The question is whether the goals for development will be determined by the agenda of fourth party groups or by the real citizen population of Pittsboro and Chatham County, whose rights are directly effected by the policies used to define the Park’s design and construction. Will TLC win their bid for one-third of the total land in its natural wild state? Will setback rules exceed those of the state? Will sustainable standards govern the costs of building to the point residents and citizens pay more? Will the county have any say in the process at all? Will the expense of solar power continue to be supported by federal and state tax breaks and levies or will it have to pay for itself like other sources of energy. Will natural gas be permitted so that local citizens can have a reliable, inexpensive source of heat and fuel? What type of tax base structure will the Park have to benefit Pittsboro?
Let us hope and pray that the power to decide these issues rests with the people and their elected officials, rather than groups outside the jurisdiction of the town and county. Lets hope and pray that policies governing development, land use, resources, energy, costs and taxes are in the hands of voters, not outsiders or a small, vocal minority.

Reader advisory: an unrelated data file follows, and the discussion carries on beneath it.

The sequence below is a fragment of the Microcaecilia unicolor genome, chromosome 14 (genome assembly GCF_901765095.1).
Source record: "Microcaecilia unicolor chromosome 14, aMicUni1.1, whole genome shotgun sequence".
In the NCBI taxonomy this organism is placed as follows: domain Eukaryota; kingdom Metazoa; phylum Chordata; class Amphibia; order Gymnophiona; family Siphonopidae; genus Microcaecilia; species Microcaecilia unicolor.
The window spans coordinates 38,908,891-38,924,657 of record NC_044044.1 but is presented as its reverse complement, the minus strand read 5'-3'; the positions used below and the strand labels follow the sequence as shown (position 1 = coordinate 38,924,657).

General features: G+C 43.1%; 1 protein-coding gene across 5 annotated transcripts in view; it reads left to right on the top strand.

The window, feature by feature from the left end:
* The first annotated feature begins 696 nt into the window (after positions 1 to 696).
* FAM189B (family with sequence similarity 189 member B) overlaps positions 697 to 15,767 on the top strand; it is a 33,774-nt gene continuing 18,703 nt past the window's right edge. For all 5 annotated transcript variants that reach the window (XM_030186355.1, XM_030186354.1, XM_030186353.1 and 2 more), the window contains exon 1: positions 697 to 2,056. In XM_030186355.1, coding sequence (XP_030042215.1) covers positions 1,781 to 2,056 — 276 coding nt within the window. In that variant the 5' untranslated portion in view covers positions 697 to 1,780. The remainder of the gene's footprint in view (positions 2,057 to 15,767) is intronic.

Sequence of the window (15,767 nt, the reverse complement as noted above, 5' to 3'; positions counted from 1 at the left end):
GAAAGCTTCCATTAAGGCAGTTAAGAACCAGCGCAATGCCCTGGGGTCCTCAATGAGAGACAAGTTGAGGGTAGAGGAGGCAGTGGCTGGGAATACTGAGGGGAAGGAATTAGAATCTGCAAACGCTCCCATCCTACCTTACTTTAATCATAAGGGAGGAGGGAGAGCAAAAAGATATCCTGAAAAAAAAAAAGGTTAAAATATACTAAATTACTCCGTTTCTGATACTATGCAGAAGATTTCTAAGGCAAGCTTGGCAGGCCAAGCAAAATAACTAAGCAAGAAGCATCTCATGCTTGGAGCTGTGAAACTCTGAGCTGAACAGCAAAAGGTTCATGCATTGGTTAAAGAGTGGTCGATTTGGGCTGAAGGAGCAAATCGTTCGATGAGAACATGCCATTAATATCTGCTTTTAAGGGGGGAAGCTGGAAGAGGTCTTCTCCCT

The impact is too large to ignore the consequences. It is too important to defer in trust that the right decisions will be made. The arena should be spectacular enough to draw the attention of the voting public. Unfortunately, the times are hard, the issues of life are many and the confidence in public officials is low. However, since the local voting public was awakened in 2010, I suspect that many more will participate in coming elections, public meetings and issues than we have seen in decades. The time may be right for regaining control of our lives, for trusting our representatives again, as well as our businesses, large and small.